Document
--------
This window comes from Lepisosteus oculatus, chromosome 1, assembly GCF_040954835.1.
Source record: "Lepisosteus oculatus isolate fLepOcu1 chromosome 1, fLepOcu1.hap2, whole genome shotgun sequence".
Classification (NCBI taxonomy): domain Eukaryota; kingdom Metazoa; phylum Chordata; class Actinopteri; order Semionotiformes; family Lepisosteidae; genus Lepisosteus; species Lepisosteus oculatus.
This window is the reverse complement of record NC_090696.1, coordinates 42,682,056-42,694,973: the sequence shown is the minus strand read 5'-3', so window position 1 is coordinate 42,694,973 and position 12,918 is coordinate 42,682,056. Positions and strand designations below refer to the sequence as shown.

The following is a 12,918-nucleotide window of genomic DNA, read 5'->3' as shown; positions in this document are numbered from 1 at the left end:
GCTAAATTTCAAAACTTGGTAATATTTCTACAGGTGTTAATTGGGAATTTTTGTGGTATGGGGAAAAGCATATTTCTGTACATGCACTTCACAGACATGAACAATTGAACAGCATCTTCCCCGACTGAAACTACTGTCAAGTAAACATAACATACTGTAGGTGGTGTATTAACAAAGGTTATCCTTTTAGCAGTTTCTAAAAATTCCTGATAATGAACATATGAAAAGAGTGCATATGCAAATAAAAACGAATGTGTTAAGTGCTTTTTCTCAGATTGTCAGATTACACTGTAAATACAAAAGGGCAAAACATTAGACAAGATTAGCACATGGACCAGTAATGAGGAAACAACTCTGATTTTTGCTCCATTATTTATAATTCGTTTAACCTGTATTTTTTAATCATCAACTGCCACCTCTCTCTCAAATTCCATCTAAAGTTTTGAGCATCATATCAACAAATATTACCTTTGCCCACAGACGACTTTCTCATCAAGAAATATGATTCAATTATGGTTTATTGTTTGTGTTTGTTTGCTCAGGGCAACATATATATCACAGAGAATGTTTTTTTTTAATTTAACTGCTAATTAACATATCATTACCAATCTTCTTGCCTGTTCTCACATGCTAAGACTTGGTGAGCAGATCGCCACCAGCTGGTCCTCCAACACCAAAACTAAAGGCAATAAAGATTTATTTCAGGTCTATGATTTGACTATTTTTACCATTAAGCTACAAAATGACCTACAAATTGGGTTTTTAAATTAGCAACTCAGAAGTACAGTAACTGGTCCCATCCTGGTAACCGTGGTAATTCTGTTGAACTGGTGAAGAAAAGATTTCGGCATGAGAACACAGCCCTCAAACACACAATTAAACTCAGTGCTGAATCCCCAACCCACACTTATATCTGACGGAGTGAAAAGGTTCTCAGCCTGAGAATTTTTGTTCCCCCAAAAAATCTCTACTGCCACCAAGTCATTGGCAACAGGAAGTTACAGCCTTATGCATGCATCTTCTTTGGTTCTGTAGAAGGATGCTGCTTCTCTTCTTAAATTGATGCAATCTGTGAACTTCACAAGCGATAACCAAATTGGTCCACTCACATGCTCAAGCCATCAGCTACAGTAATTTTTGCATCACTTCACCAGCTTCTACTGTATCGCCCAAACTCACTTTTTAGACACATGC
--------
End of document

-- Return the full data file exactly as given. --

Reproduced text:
This window comes from Lepisosteus oculatus, chromosome 1, assembly GCF_040954835.1.
Source record: "Lepisosteus oculatus isolate fLepOcu1 chromosome 1, fLepOcu1.hap2, whole genome shotgun sequence".
Classification (NCBI taxonomy): domain Eukaryota; kingdom Metazoa; phylum Chordata; class Actinopteri; order Semionotiformes; family Lepisosteidae; genus Lepisosteus; species Lepisosteus oculatus.
This window is the reverse complement of record NC_090696.1, coordinates 42,682,056-42,694,973: the sequence shown is the minus strand read 5'-3', so window position 1 is coordinate 42,694,973 and position 12,918 is coordinate 42,682,056. Positions and strand designations below refer to the sequence as shown.

The following is a 12,918-nucleotide window of genomic DNA, read 5'->3' as shown; positions in this document are numbered from 1 at the left end:
GCTAAATTTCAAAACTTGGTAATATTTCTACAGGTGTTAATTGGGAATTTTTGTGGTATGGGGAAAAGCATATTTCTGTACATGCACTTCACAGACATGAACAATTGAACAGCATCTTCCCCGACTGAAACTACTGTCAAGTAAACATAACATACTGTAGGTGGTGTATTAACAAAGGTTATCCTTTTAGCAGTTTCTAAAAATTCCTGATAATGAACATATGAAAAGAGTGCATATGCAAATAAAAACGAATGTGTTAAGTGCTTTTTCTCAGATTGTCAGATTACACTGTAAATACAAAAGGGCAAAACATTAGACAAGATTAGCACATGGACCAGTAATGAGGAAACAACTCTGATTTTTGCTCCATTATTTATAATTCGTTTAACCTGTATTTTTTAATCATCAACTGCCACCTCTCTCTCAAATTCCATCTAAAGTTTTGAGCATCATATCAACAAATATTACCTTTGCCCACAGACGACTTTCTCATCAAGAAATATGATTCAATTATGGTTTATTGTTTGTGTTTGTTTGCTCAGGGCAACATATATATCACAGAGAATGTTTTTTTTTAATTTAACTGCTAATTAACATATCATTACCAATCTTCTTGCCTGTTCTCACATGCTAAGACTTGGTGAGCAGATCGCCACCAGCTGGTCCTCCAACACCAAAACTAAAGGCAATAAAGATTTATTTCAGGTCTATGATTTGACTATTTTTACCATTAAGCTACAAAATGACCTACAAATTGGGTTTTTAAATTAGCAACTCAGAAGTACAGTAACTGGTCCCATCCTGGTAACCGTGGTAATTCTGTTGAACTGGTGAAGAAAAGATTTCGGCATGAGAACACAGCCCTCAAACACACAATTAAACTCAGTGCTGAATCCCCAACCCACACTTATATCTGACGGAGTGAAAAGGTTCTCAGCCTGAGAATTTTTGTTCCCCCAAAAAATCTCTACTGCCACCAAGTCATTGGCAACAGGAAGTTACAGCCTTATGCATGCATCTTCTTTGGTTCTGTAGAAGGATGCTGCTTCTCTTCTTAAATTGATGCAATCTGTGAACTTCACAAGCGATAACCAAATTGGTCCACTCACATGCTCAAGCCATCAGCTACAGTAATTTTTGCATCACTTCACCAGCTTCTACTGTATCGCCCAAACTCACTTTTTAGACACATGC